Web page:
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                        • Originally posted by R. J. Palmer View Post
                          I'm not immediately finding any Alice Taylors in 1871 that would explain the entry, but I haven't been thorough. There's one in Lambeth but she's the daughter of a retired baker and presumably reasonably affluent.
                          The reason why Alice crossed the river for a bit is another mystery.

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                          • This is a wild shot in the dark, but there's a 'Male Taylor' born St Olave, Southwark, 3rd Quarter, 1873. Maybe the father wasn't around.

                            Aye, yai, yai. No one ever uses the alias Kobrowski or Birdwhistle. It's always Smith, Jones, Taylor, and Kelly.

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                            • That Male Taylor’s mother’s maiden name was apparently Nolan. But please keep those wild shots coming, RJ.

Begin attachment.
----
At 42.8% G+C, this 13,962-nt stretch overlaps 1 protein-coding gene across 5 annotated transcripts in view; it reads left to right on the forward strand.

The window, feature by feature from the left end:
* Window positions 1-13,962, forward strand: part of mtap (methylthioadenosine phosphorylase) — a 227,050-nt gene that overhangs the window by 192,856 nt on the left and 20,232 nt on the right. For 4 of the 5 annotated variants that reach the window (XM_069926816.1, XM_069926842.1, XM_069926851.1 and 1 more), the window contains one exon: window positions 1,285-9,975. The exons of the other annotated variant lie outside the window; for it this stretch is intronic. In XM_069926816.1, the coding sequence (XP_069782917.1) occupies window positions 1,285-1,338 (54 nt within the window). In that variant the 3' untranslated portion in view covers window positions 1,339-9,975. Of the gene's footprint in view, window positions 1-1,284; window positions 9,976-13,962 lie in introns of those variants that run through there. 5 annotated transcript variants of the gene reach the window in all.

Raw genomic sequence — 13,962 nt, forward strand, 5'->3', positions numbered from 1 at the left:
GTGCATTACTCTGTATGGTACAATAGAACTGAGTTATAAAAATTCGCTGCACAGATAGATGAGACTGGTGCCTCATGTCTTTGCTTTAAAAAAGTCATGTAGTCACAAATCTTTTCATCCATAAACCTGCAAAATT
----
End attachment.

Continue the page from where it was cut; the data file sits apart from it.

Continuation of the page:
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                              • Hi Gary. I'm a good two years behind you and I'm proceeding slowly, so I'm probably missing things, but here's something that struck me.

                                You may have noticed this, but returning to Deb's info in Post #83 about the Alice MacKenzie arrested and convicted in August 1873:

                                "Alice MacKenzie age 27, height 5ft 4.5in. hair auburn, eyes hazel, complexion pale, scar under left eye, laundress, convicted Southwark, 31st Aug 1873, charge D&R, sentence 7 days, can read and write, weight in 9st 10lbs, out 9st 6lbs"